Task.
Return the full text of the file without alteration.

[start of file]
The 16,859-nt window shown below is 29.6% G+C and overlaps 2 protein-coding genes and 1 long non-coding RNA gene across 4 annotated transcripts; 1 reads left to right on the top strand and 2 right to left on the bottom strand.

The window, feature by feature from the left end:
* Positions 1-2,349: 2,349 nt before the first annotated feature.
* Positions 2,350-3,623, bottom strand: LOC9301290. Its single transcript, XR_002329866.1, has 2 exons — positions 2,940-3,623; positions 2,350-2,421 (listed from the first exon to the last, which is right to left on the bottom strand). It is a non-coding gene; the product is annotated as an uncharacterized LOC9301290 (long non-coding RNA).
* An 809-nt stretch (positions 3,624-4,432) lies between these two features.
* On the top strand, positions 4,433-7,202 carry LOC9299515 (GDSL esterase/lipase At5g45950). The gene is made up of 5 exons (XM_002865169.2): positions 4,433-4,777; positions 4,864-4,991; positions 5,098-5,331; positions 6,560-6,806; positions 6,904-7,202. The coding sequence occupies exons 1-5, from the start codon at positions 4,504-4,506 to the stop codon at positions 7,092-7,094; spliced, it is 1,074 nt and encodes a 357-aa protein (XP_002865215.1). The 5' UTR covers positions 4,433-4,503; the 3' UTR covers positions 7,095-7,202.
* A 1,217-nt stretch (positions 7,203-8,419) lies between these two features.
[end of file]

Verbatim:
The 16,859-nt window shown below is 29.6% G+C and overlaps 2 protein-coding genes and 1 long non-coding RNA gene across 4 annotated transcripts; 1 reads left to right on the top strand and 2 right to left on the bottom strand.

The window, feature by feature from the left end:
* Positions 1-2,349: 2,349 nt before the first annotated feature.
* Positions 2,350-3,623, bottom strand: LOC9301290. Its single transcript, XR_002329866.1, has 2 exons — positions 2,940-3,623; positions 2,350-2,421 (listed from the first exon to the last, which is right to left on the bottom strand). It is a non-coding gene; the product is annotated as an uncharacterized LOC9301290 (long non-coding RNA).
* An 809-nt stretch (positions 3,624-4,432) lies between these two features.
* On the top strand, positions 4,433-7,202 carry LOC9299515 (GDSL esterase/lipase At5g45950). The gene is made up of 5 exons (XM_002865169.2): positions 4,433-4,777; positions 4,864-4,991; positions 5,098-5,331; positions 6,560-6,806; positions 6,904-7,202. The coding sequence occupies exons 1-5, from the start codon at positions 4,504-4,506 to the stop codon at positions 7,092-7,094; spliced, it is 1,074 nt and encodes a 357-aa protein (XP_002865215.1). The 5' UTR covers positions 4,433-4,503; the 3' UTR covers positions 7,095-7,202.
* A 1,217-nt stretch (positions 7,203-8,419) lies between these two features.